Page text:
The Effect of Globalization on HR

Global competitiveness requires worldwide cost and control management.
Global competitiveness requires worldwide cost and control management. (Image: globe #5 image by Adam Borkowski from

Globalization impacts human resources at businesses and organizations of all sizes. Hiring employees needed in another country requires an understanding of laws and customs in that location. Moving employees from one country to another requires a grasp of global mobility issues. Labor costs or the availability of skilled labor in another country may prompt human resources to look at global hiring opportunities.

Country-specific Human Resources

As many businesses expand operations into global markets, human resources may attempt to manage all details from its headquarters. Successful companies need a full range of human resources services in country markets, according to "Strategic Human Resource Management" authors Randall S. Schuler and Susan E. Jackson. Acquisitions, joint ventures and myriad needs in the external market require the attention of an on-site human resources professional. Companies benefit from an earlier rather than later human resources addition in the foreign market, according to the authors.

Talent Management

In "The Future of Human Resource Management," author David Ulrich synthesizes the sage advice of 64 corporate experts. As companies move into the competitive global arena, they typically hire professional services consultants to streamline human resources databases and information management systems. Streamlining global information helps the company to operate more effectively and with greater efficiency. However, managing talent acquisition from a distant location may be more difficult. Meeting and evaluating individuals requires a local human resources professional for optimal hiring results.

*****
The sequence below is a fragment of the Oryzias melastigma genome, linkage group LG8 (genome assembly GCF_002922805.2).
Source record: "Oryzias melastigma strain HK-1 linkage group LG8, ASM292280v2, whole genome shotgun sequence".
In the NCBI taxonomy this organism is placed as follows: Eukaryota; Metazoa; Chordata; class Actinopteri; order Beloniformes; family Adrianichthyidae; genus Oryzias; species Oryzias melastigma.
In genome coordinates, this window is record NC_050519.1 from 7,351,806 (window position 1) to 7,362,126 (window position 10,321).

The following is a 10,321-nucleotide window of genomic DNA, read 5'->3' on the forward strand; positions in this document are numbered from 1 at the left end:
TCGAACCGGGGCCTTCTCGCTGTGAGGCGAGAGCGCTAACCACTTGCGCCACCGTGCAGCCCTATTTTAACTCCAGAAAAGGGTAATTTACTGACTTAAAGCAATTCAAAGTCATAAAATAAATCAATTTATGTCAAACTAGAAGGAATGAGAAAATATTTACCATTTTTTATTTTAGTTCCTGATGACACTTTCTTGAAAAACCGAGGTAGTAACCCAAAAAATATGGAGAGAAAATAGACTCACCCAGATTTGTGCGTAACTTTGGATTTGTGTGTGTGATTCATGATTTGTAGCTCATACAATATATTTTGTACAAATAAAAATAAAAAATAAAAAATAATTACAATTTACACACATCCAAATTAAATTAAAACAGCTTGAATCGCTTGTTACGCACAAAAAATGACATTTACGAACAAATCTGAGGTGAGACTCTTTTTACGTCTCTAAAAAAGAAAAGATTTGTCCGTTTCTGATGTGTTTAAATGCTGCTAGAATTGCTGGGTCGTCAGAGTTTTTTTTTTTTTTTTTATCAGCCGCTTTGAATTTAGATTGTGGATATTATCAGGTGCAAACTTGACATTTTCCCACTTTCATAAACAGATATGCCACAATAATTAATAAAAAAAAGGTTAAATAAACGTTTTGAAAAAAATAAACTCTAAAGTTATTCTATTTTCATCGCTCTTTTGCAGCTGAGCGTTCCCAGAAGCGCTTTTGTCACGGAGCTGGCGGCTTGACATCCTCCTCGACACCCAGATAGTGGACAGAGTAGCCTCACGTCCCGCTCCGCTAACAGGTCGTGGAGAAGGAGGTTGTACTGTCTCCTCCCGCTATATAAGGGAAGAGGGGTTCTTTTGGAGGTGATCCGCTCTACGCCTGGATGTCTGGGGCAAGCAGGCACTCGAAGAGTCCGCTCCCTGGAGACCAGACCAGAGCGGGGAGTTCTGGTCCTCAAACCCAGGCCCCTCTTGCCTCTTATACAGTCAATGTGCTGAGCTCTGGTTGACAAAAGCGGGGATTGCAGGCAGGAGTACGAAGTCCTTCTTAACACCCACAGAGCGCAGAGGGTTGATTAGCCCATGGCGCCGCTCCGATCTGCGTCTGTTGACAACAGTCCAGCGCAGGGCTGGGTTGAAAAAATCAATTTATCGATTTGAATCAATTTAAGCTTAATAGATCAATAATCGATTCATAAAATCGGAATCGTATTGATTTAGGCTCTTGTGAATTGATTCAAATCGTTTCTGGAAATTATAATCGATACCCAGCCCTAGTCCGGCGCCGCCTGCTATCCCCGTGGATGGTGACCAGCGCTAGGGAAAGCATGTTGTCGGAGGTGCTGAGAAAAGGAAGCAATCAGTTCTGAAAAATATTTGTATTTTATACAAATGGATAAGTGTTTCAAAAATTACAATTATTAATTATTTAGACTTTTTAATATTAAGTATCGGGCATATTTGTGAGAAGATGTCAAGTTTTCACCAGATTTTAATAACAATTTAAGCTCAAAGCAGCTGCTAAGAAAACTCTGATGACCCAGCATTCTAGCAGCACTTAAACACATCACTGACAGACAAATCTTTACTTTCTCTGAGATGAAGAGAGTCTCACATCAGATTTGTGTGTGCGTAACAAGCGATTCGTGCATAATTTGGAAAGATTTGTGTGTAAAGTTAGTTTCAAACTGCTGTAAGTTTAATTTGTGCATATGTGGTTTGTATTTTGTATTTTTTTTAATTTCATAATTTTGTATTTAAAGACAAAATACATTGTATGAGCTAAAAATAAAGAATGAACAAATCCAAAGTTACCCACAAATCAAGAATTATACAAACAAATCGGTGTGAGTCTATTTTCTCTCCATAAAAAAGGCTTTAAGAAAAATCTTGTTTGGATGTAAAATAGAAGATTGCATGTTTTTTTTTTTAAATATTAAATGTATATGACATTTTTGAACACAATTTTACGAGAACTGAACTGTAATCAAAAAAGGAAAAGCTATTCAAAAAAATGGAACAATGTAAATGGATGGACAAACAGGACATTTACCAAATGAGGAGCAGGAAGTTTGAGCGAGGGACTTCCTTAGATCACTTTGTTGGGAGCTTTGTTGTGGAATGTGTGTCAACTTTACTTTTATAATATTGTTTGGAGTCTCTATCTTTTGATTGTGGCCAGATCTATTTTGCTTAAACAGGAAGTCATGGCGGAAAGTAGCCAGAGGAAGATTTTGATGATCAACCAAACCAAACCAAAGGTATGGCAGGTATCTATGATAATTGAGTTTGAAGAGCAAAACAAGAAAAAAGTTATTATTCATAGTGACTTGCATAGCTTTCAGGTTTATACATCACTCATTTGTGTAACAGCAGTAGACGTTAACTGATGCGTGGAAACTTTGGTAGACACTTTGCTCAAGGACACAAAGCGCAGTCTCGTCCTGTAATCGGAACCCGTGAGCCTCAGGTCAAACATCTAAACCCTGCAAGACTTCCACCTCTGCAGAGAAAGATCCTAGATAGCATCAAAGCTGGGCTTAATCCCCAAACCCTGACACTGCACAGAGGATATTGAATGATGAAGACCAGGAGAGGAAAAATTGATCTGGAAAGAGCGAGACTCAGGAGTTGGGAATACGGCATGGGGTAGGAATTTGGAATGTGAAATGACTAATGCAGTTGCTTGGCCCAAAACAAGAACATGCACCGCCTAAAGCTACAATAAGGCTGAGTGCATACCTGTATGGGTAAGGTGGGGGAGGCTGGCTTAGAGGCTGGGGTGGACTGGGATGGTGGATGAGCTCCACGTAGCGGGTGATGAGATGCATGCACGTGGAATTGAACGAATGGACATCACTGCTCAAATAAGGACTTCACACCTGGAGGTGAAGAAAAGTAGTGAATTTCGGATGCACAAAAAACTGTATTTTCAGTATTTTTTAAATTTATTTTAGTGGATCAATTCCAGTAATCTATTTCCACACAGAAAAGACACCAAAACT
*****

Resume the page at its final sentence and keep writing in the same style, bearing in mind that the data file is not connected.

Cultural Sensitivities

Global workforce human resource management requires a solid and sensitive understanding of cultural differences, according to "Managing the Global Workforce." Human resource professionals may believe they've got everything sorted out when an "unplanned" holiday or important event occurs in an external labor pool. For example, a U.S.-based engineering firm receives a massive aluminum contract in Oman. The business is aware of the importance of local religious days but forgets about adding Moloud, the celebration of the Birth of the Prophet, in February. The project manager from Britain shows up on-site and panics. None of the workforce has arrived to work on that day. Human resources hastily add the day to the paid holidays.

Global Mobility Challenges

Global mobility doesn't just involve the many complex tasks involved in moving an individual or family from one country to another, remark authors George Bolander and Scott Snell of "Managing Human Resources." Human resources may hire specialized vendors to assist the employee's move. Evaluating taxes, planning the movement of household goods, arranging international schools and leasing suitable, safe housing and necessary visas must occur. An inexperienced human resources partner may not understand the time table necessary to move a new hire from France to the United States. The former employer's contract requires a waiting period of three months prior to accepting a new job. Visa arrangements may take longer than three months. Waiting to initiate the visa process will delay the employee's start date. All of these factors must be taken into account by the human resources department.

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